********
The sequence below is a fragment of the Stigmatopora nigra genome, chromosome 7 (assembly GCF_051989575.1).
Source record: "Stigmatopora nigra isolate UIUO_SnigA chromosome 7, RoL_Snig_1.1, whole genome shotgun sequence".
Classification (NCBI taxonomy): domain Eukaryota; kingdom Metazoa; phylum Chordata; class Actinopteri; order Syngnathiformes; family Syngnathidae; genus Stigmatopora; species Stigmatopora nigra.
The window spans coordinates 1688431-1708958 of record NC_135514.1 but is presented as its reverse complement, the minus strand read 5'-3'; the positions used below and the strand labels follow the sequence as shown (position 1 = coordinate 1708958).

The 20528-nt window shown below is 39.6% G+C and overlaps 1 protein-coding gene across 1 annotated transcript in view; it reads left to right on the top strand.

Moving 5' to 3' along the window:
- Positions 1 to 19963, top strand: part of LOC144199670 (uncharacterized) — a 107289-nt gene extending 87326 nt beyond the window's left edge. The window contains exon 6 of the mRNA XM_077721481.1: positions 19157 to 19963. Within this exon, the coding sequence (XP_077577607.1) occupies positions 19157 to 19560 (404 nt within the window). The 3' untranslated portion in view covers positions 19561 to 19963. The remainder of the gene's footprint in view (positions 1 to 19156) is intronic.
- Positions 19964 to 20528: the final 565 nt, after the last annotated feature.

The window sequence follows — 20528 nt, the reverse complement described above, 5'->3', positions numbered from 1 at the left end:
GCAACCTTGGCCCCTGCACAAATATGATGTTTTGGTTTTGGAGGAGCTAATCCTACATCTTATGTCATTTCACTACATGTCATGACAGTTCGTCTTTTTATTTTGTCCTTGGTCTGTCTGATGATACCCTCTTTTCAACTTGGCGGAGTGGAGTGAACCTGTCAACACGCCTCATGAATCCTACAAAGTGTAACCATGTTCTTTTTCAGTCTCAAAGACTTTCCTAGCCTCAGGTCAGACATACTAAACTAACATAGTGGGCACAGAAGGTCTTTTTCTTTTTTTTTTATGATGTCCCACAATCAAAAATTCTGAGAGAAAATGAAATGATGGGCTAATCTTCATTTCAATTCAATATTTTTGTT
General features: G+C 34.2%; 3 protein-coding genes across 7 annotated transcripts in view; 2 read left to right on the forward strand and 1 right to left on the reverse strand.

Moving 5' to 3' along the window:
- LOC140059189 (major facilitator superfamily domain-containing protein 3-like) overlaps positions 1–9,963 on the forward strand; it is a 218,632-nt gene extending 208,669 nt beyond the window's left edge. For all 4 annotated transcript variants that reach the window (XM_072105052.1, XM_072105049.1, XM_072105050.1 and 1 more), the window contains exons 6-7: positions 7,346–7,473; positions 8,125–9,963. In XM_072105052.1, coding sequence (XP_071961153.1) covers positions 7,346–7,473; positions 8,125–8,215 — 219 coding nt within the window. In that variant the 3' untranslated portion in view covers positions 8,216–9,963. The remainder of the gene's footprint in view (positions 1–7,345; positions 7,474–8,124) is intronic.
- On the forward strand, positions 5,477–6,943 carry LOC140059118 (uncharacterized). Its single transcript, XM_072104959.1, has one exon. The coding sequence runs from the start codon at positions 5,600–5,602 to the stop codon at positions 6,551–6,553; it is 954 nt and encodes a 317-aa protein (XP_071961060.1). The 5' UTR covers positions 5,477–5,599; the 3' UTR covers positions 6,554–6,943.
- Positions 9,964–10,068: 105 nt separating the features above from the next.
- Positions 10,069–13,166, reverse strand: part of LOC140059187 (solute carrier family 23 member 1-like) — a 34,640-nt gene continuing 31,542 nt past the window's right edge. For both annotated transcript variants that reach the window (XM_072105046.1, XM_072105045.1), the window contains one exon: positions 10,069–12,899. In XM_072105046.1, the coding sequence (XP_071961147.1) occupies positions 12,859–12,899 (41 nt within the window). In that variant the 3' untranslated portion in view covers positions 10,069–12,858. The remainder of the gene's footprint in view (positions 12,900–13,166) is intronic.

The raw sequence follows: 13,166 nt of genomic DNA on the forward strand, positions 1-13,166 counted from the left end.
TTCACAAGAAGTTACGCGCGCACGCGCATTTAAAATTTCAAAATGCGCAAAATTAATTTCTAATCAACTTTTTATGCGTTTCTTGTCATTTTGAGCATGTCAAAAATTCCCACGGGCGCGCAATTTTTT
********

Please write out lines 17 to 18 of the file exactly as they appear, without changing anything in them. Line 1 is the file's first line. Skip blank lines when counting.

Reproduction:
The raw sequence follows: 13,166 nt of genomic DNA on the forward strand, positions 1-13,166 counted from the left end.
TTCACAAGAAGTTACGCGCGCACGCGCATTTAAAATTTCAAAATGCGCAAAATTAATTTCTAATCAACTTTTTATGCGTTTCTTGTCATTTTGAGCATGTCAAAAATTCCCACGGGCGCGCAATTTTTT